Preventing waste recycling or reusing items is another focus of Houston Methodist, Stansbury says, from creating a workflow that enables reusing items that are able to be sanitized rather than thrown away to sustainably getting rid of expired materials. The U.S. has rules about the shelf lives of health care products, but other countries don't have as strict of mandates.

"We're sending (supplies) to other countries that can still use these products," Stansbury explains. "Knowing that we're helping to care for other individuals, to me I think it's very valuable. Other countries don't have the resources that the United States does."

Another notable initiative is incorporating greenspace for patients to enjoy. Houston Methodist is currently in construction on a 26-story hospital tower in the Texas Medical Center that will feature the Centennial Rooftop Garden on the 14th floor.

The Houston Methodist's sustainability team has several other initiatives both ongoing and in the works. More information is available on the hospital's website.

Centennial Tower’s 14th floor will feature an outdoor rooftop garden. Rendering courtesy of Houston Methodist

With its blend of biotechnology, conservation, and education, RioRaiz seeks to inspire a new generation of conservationists. Photo via RioRaiz/Instagram

Houston nonprofit commits to sustainable biodiversity efforts

impact-driven

For centuries, humans have been negatively impacting the natural world around them. A Houston organization is looking to leave an impact on the environment — but this time for the better.

Based in Houston, RioRaiz is a 501c3 nonprofit organization charting a unique course in the world of conservation and education. Founded in March of 2021, RioRaiz – meaning "root of the river" in Spanish, a nod to its deep-rooted connection with South American culture – seeks to preserve biodiversity through biotechnology and offer transformative learning experiences to contribute to a healthier planet.

Led by Jeff Carlson, the president and CEO, RioRaiz's mission is driven by three core pillars: conservation, scientific discovery, and education.

Currently, the nonprofit's efforts are focused on regions on the edge of ecological disruption, specifically the East Texas area and the Tropical Andes. In Texas, the organization aims to expand the biome of the Big Thicket National Preserve in Kountze as well as engaging locals by hosting clean-up drives. In the Andes, RioRaiz aspires to establish biological corridors between national parks and natural reserves, diminishing potential disruptions to animal migration patterns.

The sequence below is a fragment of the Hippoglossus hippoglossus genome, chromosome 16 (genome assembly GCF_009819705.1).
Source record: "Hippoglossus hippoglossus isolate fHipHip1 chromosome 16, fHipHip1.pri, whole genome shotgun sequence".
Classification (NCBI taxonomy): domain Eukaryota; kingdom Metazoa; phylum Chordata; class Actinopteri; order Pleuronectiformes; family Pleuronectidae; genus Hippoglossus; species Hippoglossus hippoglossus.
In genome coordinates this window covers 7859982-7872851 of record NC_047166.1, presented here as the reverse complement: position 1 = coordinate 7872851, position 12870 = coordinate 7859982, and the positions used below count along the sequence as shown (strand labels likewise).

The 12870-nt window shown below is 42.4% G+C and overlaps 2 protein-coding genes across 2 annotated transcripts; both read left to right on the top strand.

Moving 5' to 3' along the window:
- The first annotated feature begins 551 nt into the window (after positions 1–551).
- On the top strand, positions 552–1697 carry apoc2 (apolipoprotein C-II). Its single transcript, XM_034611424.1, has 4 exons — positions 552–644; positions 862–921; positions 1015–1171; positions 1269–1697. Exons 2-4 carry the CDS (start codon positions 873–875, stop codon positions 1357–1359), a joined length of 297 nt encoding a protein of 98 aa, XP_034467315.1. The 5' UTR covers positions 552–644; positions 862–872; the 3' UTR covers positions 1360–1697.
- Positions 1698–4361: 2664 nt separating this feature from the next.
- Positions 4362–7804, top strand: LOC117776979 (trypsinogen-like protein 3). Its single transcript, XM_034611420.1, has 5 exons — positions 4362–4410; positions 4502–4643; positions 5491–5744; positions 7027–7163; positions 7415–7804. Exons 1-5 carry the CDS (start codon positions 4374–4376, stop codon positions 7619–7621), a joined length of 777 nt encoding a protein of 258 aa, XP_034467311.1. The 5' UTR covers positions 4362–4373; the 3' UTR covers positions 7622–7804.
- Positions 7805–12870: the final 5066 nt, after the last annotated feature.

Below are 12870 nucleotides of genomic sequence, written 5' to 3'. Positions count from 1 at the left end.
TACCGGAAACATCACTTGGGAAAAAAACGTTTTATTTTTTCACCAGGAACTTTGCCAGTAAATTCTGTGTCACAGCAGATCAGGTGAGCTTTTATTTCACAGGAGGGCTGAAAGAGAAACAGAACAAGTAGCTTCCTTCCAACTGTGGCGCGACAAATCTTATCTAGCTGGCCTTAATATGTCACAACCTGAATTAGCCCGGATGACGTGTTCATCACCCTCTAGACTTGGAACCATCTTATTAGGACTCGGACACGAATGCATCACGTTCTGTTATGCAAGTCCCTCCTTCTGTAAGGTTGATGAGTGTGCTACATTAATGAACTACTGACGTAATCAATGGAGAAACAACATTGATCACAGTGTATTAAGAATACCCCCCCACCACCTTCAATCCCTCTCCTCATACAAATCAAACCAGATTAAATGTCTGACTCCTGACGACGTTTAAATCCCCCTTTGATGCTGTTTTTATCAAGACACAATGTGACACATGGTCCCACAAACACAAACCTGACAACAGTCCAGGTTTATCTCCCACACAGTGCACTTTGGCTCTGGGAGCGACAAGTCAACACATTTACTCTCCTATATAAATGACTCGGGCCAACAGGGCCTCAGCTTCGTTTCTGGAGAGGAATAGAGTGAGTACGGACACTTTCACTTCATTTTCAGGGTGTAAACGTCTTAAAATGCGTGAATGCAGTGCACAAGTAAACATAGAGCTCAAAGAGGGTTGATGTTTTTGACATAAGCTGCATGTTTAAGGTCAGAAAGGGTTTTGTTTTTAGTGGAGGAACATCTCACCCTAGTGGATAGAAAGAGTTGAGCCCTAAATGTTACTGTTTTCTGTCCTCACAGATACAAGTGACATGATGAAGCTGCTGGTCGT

The timeline for these critical initiatives, Carlson said, hinges on donations.

"We have a list of priorities that is cataloged from input from our scientific collaborators, as well as our ability to deliver on our promises to our donors and supporters,” Carlson said.

Partnerships form a critical role in RioRaiz's work, notably those with academic institutions in the United States and Colombia. One of these collaborations saw Carlson spend three months in Colombia, working with the local Páez tribe, also known as the Nasa, to explore the potential of their traditional medicines for modern treatments.

"We're really excited to learn and to share our techniques and our knowledge," Carlson said, underlining the organization's commitment to partnering with traditional and indigenous knowledge sources.

With its blend of biotechnology, conservation, and education, RioRaiz seeks to inspire a new generation of conservationists. By offering an intimate virtual glimpse into the world's biomes, the nonprofit aims to instill a deep-rooted respect for nature and encourage sustainable action.

"If you expose students to these different kinds of environments at an early age, that might inspire somebody to go into conservation," Carlson said.

With a progressive effort, RioRaiz is harnessing the power of virtual reality to redefine education. The organization uses specialized filming equipment during its expeditions, capturing moments like the discovery of new species or conducting bio surveys. RioRaiz's visually compelling stories will surpass language barriers, transporting students virtually to different biomes. In time, Carlson hopes to distribute pre-loaded systems to communities with limited internet access, taking the classroom to every corner of the world. These virtual reality experiences are expected to launch within the next year.

"We want to bring the rainforest into the classroom," Carlson said.

Through its work, RioRaiz aims to demonstrate that the route to a sustainable future lies not just in face-to-face interactions, but in a global, interconnected approach to education and conservation. Its vision is clear — to grow far beyond traditional reaches, preserving biodiversity and fostering a healthier world.

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This article originally ran on InnovationMap.

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3 Houston sustainability startups score prizes at Rice University pitch competition

seeing green